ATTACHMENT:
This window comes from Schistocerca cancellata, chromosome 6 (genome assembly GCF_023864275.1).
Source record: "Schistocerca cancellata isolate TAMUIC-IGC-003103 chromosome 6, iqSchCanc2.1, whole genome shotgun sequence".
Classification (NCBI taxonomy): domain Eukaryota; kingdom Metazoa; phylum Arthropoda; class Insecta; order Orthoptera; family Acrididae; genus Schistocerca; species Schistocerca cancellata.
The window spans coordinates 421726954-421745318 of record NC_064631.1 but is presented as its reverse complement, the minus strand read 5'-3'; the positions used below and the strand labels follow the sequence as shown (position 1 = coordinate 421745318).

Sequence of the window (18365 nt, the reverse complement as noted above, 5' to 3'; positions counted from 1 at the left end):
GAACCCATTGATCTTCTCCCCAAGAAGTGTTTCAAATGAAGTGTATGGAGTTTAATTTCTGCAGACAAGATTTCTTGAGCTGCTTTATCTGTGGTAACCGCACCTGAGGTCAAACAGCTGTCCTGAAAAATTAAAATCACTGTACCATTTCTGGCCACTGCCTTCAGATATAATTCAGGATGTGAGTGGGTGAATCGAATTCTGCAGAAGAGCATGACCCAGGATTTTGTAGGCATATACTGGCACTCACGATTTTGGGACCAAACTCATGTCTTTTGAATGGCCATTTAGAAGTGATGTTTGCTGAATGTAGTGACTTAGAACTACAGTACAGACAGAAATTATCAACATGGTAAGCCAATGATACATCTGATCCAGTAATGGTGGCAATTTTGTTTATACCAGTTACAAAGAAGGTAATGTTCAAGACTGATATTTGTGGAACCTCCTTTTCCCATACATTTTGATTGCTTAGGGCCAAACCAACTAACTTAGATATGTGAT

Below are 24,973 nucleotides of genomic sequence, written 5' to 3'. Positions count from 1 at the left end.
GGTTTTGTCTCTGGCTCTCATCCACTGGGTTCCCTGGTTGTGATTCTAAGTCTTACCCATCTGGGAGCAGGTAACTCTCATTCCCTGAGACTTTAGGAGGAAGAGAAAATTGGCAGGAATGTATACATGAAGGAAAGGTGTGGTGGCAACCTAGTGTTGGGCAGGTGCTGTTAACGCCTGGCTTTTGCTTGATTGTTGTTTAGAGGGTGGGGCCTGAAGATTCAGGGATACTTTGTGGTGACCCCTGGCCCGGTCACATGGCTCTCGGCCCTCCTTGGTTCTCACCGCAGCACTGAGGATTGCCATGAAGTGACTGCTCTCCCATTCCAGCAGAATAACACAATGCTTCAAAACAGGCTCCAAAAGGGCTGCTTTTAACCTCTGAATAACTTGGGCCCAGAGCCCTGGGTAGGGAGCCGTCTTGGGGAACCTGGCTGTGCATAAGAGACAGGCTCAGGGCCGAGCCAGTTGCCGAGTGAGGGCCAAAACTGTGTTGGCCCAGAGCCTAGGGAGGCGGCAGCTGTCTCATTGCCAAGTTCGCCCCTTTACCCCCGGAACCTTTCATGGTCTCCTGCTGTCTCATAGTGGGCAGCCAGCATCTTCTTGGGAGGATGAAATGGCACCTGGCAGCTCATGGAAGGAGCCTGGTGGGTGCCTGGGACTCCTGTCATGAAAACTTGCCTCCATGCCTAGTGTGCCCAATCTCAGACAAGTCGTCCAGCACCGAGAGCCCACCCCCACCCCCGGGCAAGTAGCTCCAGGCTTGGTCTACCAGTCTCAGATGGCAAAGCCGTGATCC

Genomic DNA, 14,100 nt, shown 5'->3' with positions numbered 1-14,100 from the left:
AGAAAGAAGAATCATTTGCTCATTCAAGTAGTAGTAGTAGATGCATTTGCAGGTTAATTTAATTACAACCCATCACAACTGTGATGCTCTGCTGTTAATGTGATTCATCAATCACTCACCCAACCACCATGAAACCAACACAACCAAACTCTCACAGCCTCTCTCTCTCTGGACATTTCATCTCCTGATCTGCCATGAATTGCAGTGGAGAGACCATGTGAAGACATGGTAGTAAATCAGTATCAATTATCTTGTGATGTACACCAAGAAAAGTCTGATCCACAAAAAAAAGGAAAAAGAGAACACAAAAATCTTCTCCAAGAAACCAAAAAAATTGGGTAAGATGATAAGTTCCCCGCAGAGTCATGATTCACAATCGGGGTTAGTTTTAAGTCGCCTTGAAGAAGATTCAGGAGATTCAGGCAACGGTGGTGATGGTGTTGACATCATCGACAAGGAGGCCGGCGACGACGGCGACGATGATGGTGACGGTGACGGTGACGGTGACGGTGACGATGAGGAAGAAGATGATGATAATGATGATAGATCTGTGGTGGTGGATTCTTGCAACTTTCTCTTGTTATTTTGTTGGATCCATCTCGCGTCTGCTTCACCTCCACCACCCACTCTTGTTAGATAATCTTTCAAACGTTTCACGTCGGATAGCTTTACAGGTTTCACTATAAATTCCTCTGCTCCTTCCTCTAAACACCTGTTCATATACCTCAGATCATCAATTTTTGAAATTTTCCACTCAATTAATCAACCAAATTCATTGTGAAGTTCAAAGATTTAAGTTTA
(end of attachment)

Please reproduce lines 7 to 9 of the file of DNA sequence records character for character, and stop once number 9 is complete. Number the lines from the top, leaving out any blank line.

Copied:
Below are 24,973 nucleotides of genomic sequence, written 5' to 3'. Positions count from 1 at the left end.
GGTTTTGTCTCTGGCTCTCATCCACTGGGTTCCCTGGTTGTGATTCTAAGTCTTACCCATCTGGGAGCAGGTAACTCTCATTCCCTGAGACTTTAGGAGGAAGAGAAAATTGGCAGGAATGTATACATGAAGGAAAGGTGTGGTGGCAACCTAGTGTTGGGCAGGTGCTGTTAACGCCTGGCTTTTGCTTGATTGTTGTTTAGAGGGTGGGGCCTGAAGATTCAGGGATACTTTGTGGTGACCCCTGGCCCGGTCACATGGCTCTCGGCCCTCCTTGGTTCTCACCGCAGCACTGAGGATTGCCATGAAGTGACTGCTCTCCCATTCCAGCAGAATAACACAATGCTTCAAAACAGGCTCCAAAAGGGCTGCTTTTAACCTCTGAATAACTTGGGCCCAGAGCCCTGGGTAGGGAGCCGTCTTGGGGAACCTGGCTGTGCATAAGAGACAGGCTCAGGGCCGAGCCAGTTGCCGAGTGAGGGCCAAAACTGTGTTGGCCCAGAGCCTAGGGAGGCGGCAGCTGTCTCATTGCCAAGTTCGCCCCTTTACCCCCGGAACCTTTCATGGTCTCCTGCTGTCTCATAGTGGGCAGCCAGCATCTTCTTGGGAGGATGAAATGGCACCTGGCAGCTCATGGAAGGAGCCTGGTGGGTGCCTGGGACTCCTGTCATGAAAACTTGCCTCCATGCCTAGTGTGCCCAATCTCAGACAAGTCGTCCAGCACCGAGAGCCCACCCCCACCCCCGGGCAAGTAGCTCCAGGCTTGGTCTACCAGTCTCAGATGGCAAAGCCGTGATCC

Genomic DNA, 14,100 nt, shown 5'->3' with positions numbered 1-14,100 from the left: